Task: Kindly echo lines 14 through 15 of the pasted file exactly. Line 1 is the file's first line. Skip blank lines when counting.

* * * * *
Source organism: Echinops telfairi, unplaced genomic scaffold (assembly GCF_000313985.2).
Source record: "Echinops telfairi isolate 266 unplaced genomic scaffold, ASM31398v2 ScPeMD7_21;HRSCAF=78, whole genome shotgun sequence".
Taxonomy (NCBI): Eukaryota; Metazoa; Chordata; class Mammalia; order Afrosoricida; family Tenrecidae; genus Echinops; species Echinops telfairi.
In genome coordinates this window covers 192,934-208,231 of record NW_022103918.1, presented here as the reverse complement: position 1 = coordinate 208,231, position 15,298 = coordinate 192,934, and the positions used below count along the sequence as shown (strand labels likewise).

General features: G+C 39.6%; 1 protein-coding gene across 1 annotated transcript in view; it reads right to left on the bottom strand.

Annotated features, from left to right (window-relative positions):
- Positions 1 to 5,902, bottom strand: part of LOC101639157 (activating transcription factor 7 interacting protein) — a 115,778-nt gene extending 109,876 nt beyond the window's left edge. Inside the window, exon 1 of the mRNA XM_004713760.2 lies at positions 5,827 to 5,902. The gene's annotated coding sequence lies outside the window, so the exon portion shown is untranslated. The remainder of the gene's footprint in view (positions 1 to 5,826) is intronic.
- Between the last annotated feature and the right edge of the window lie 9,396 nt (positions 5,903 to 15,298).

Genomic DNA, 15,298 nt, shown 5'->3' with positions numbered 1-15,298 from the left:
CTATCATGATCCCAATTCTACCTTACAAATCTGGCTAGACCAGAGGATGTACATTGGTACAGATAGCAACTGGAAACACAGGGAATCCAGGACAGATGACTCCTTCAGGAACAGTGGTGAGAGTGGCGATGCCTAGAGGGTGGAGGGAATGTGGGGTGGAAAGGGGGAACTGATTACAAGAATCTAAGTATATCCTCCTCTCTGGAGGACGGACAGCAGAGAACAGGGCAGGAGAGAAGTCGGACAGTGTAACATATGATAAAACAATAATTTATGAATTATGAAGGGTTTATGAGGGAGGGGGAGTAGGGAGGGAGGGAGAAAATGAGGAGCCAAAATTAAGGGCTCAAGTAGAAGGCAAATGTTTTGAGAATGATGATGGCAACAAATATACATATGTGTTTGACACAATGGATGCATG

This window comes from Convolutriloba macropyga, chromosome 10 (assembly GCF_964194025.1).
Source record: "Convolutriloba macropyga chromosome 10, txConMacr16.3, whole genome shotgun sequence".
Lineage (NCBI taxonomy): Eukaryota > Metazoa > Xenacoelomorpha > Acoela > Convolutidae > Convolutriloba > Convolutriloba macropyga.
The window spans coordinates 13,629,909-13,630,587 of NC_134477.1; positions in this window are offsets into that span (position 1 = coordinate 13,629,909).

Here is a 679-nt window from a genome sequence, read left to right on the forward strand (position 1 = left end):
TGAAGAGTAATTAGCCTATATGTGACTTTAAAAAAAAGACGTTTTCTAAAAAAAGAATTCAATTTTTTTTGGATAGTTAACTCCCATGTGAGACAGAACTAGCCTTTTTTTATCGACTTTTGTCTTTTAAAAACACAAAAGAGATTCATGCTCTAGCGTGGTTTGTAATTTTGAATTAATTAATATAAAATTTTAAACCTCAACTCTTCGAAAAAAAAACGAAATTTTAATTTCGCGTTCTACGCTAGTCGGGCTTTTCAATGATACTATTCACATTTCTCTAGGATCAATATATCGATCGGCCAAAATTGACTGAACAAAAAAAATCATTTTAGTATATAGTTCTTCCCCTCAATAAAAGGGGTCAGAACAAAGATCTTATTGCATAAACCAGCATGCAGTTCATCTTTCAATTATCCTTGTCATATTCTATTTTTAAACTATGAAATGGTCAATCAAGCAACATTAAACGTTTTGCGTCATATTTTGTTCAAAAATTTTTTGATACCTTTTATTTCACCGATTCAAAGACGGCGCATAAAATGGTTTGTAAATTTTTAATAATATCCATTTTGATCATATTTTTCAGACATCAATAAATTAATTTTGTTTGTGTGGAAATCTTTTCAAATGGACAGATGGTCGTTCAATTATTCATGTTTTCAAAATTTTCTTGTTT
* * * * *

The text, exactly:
The window spans coordinates 13,629,909-13,630,587 of NC_134477.1; positions in this window are offsets into that span (position 1 = coordinate 13,629,909).

Here is a 679-nt window from a genome sequence, read left to right on the forward strand (position 1 = left end):